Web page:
Dave Camp’s Devilishly Detailed Adventure
So, you want to talk about tax reform? It has to be more fun then the Ukraine.
I know it would be more colorful if I evoked images of Vladimir Putin (bare-chested) saddling up with his Cossacks to storm into Kiev and make a quick dinner of it. But that all happened so fast that it looks like there’s nothing left besides the bones. The deed is done, and there’s only time for the recriminations. The Russians annexing “their” part of the Ukraine does evoke a certain creepy 1938 Nazis-into-Czechoslovakia feel to it, substituting aggrieved ethnic Russians for aggrieved ethnic Germans, complete with grateful throngs saluting the invaders. But we all know how well that turned out.
Back to the taxes, a subject so exciting that by the time I’m done with this, we will be making Dave Camp a household name.
Dave Camp is the conservative, but amiable congressman from Michigan’s 4th District, an area that seems temperamentally moderate. It went 54-46 for Romney in 2012, and supported George W. Bush, both times, by similar margins, but actually voted for Obama in 2008 and Clinton in both 1992 and 1996. Camp himself has a lifetime 87.8 % rating from the American Conservative Union, which might bring him some credibility in more rational times.
Camp has been working for many months on something that a lot of people like and support in theory: tax simplification. In an ideal world pretty much all of us could do our taxes on the equivalent of a post card: Here’s how much money we made, subtract our standard deduction and exemptions, multiply by a tax rate, write a check. Needless to say, that is not the most popular idea among the accounting and tax attorney set, but that’s why we have rich people, and the people who serve them.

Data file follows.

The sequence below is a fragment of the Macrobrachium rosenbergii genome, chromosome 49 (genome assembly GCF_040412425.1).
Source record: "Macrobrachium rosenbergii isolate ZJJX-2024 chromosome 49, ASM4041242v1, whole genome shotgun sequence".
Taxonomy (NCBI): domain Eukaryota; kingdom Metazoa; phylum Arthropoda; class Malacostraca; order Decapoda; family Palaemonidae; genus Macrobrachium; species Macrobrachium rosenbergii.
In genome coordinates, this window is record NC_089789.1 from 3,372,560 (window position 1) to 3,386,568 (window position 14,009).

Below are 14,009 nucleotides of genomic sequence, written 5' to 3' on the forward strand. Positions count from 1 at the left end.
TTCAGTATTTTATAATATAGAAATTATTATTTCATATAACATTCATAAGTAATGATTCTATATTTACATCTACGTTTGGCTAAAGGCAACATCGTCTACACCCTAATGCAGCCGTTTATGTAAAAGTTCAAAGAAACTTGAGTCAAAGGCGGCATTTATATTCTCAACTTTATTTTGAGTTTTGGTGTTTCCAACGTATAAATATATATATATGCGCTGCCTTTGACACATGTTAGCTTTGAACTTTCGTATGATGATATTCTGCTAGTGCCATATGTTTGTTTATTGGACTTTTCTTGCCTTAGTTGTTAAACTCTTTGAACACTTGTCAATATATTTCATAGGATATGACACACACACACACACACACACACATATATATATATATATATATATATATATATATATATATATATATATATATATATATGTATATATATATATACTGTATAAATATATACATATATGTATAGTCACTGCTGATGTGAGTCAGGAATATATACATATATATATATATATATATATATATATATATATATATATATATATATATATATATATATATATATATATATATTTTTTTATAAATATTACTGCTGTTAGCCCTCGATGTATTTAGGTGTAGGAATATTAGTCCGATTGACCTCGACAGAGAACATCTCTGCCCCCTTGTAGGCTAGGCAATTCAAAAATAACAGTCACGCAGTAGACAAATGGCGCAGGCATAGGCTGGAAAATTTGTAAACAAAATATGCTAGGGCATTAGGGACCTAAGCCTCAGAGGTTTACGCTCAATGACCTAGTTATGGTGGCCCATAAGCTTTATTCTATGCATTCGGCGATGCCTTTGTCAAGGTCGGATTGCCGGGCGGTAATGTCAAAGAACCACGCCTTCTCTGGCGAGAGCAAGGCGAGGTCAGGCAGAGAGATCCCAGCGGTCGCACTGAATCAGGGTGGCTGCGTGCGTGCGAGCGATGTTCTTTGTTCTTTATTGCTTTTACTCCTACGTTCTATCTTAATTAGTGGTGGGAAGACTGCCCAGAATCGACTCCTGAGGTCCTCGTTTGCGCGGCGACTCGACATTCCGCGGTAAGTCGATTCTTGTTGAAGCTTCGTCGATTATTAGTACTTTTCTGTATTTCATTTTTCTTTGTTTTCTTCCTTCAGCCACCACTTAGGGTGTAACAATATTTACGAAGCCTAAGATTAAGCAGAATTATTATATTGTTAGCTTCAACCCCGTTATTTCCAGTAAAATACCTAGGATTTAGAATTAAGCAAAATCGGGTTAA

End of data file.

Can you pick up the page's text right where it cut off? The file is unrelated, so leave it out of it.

And, therein lies a major part of the problem. It’s not the potential rise in unemployment in the tax consultant field (they can always be repurposed) but the fact that all that complexity is tremendously profitable. Because the tax code isn’t the redistributionist and confiscatory outrage that Republicans like to make it. It is, in fact, a happy place where a handful of words can mean countless dollars. Capital gains gets preferential treatment. Carried interest gets preferential treatment. Home-ownership gets subsidized, as does employer-provided health insurance, as does charitable giving, as does oil and gas exploration. Even thoroughbred horse breeding has a special gimmie. And that’s before we get into GRIT-ier and GRAT-ier areas of estate planning.
What this system does is create disparate impacts while hiding those impacts under a progressivity that the truly wealthy often avoid. To paraphrase Leona Helmsley, only the little people pay the top rate. Warren Buffet and Mitt Romney pay lower effective tax rates than the folk who empty their garbage cans at night—and they do it legally. As did the more than 7,000 individuals who earned $1,000,000 or more in 2011, and paid absolutely no Federal Income Tax. The next time someone utters “class warfare” to you, insist they first explain that.
Yet the phrase “tax reform’ has an implicit appeal. We all hate taxes, so reforming them has got to be a good thing, and probably a profitable one. Most of us think we pay too much, and others pay too little, so a little “reform” should mean something extra in our pay packets each week.
It certainly sounds good in theory, and so, presumably, we should have all be rooting for Dave Camp as he set off to make our lives simpler and more profitable. The problem is them darn details.